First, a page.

In South Asia, the punishment for theft was subject to caste as defined by Manusmriti. Much of the Indo-Aryan literature became the foundation of the Nepalese legal system.
The major historical law manual in Nepal is Manav Nyaya Shastra codified by King Jayasthiti Malla of Nepal. As per Manav Nyaya Shastra, the theft of gold, and gems, belonging to the god Brahman, and the king, was considered a severe crime.
The punishment for stealing gold, silver, and similar valuable items, would be death. Nepal’s interaction with the Western world in the 1950s created a high demand for exotic Nepali artifacts.
The first historical evidence of a religious object stolen from Nepal was recorded in 1765, when the Narayan statue disappeared from the Bhagwati temple in Hanuman Dhoka Palace, in Kathmandu valley.
The earliest pieces of evidence of people trying to sell statues to the West can be found in An Account of The Kingdom of Nepal. The King of Kathmandu, Jay Prakash Malla had excavated an underground vault when several exclusive small figures were stolen by his workers. One of those workers, offered Father Giuseppe to purchase a stolen figure.
During the early Shah period, the Shah rulers were known to be extremely wary of European Colonialism, and as a result, they maintained limited contact with Europeans which continued until the mid-20th century.
After the 1950s, Nepal started opening up to foreigners, and artifact thefts by foreigners became prevalent.
In 1956, Nepal commenced the Ancient Monument Preservation Act 2013.
The Act declared that stealing any ancient artifact would result in severe fines and imprisonment, but this didn’t deter smugglers. And by the 1980s over 500 idols were stolen.
The Local Administration Act of 1971 handed legal responsibility of conducting inventory and promoting local heritage and culture to local governments and Chief District Officers.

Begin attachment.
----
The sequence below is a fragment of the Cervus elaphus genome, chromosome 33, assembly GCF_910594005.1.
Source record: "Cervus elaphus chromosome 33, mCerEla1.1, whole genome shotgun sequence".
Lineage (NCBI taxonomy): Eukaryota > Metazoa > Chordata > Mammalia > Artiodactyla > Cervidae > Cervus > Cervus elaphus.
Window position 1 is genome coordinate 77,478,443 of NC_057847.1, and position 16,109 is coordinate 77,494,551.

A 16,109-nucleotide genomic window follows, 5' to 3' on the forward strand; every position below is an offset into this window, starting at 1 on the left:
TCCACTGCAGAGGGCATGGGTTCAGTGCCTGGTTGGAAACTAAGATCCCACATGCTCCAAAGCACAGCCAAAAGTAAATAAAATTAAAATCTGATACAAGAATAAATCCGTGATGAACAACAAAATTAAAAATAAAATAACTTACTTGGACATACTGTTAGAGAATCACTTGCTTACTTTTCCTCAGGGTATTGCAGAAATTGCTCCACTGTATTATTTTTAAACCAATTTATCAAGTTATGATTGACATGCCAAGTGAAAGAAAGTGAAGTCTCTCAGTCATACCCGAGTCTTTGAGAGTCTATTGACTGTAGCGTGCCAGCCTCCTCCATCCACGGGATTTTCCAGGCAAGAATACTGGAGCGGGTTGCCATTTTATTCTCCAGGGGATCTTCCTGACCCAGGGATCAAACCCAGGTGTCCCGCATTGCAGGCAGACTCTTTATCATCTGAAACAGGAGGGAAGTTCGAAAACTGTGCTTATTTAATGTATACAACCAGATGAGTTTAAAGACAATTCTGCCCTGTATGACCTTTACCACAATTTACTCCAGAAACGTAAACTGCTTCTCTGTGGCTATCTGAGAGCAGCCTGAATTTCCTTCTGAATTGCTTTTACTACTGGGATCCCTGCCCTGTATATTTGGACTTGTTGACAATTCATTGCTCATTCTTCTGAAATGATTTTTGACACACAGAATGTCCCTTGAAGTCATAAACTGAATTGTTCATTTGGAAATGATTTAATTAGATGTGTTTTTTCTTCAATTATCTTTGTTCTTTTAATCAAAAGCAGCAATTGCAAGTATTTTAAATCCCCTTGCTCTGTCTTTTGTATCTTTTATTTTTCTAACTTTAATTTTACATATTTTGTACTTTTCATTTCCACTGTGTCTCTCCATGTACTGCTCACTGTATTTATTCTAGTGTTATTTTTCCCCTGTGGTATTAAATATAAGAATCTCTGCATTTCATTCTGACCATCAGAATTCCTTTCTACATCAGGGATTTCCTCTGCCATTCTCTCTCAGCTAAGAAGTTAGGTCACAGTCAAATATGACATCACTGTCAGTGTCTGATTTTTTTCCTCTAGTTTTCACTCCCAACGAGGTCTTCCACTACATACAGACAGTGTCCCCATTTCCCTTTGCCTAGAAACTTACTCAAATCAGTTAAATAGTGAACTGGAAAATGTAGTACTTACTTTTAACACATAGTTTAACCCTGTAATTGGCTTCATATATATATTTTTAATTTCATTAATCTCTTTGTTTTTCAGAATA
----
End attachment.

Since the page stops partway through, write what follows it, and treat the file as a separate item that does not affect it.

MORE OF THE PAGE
Similarly, the 1970 UNESCO Convention on the Means of Prohibition and Preventing the Illicit Import, Export, and Transfer of Ownership of Cultural Property was ratified by Nepal in 1976. The Convention paved the way for the recovery of stolen or illegally exported cultural property that was transferred from Nepal.
In the 1980s and 90s, Lain Singh Bangdel and German citizen Jurgen Schick photographed idols and documented the deities, which helped provide proof when retrieving the stolen artifacts around the world.
In 1994, many idols were returned to Nepal by the US and were kept in Nepal’s National Museum in Chhauni. Similarly, in 1999 the German government returned a 12th century-old Uma Maheshwor stolen from Dhulikhel, and in 2002 Austria returned the statue of Dipankar Buddha.
There has also been the Nepal Heritage Recovery Campaign to retrieve the stolen artifacts. This has spread awareness to bring the heritage pieces back to Nepal.
In total 96 precious artifacts were repatriated to Nepal after decades by June 2023.
The final question remains how did the statues get stolen from Nepal, and if there were high-level connections in this crime?
Alsdorf Galleries was opened by the Art Institute of Chicago. It displayed a Taleju necklace in its galleries, but then a Nepali academic spotted it, and an effort grew to retrieve it. The Art Institute sought to find a connection between the Nepali royal family's involvement to continue holding the piece of jewelry.
By 1970, the Panchayat government ordered the necklace to be moved to the Hanuman Dhoka Museum and have it guarded by the Royal Nepal Army, but then in 1976, it disappeared.
One Royal family member who continued to be surrounded by controversy was Dhirendra Bir Bikram Shah Dev. On August 8, 1972, the Supreme Court had a hearing on the artifacts procured by Prince Dhirendra. The court ruled that the recovered idols could not be returned.
The audacity of crime in Panchayat was so high that in 1983 thieves tried to steal the statue of Bhupatindra Malla in broad daylight using a crane inside a major city within Kathmandu Valley. The theft was stopped by angry locals and the police. People naturally became suspicious of any possible connection between the crime with the royal family.
The subject of Nepal’s stolen artifacts is multi-faceted, and there is an opportunity to produce an investigative documentary that could perhaps reveal even more than what we know now.
Author: Kripendra Amatya, Researcher, Nepa~laya Productions
Editor: Dana Moyal Kolevzon, Director of International Relations, Nepa~laya Productions
Published Date: November 10, 2023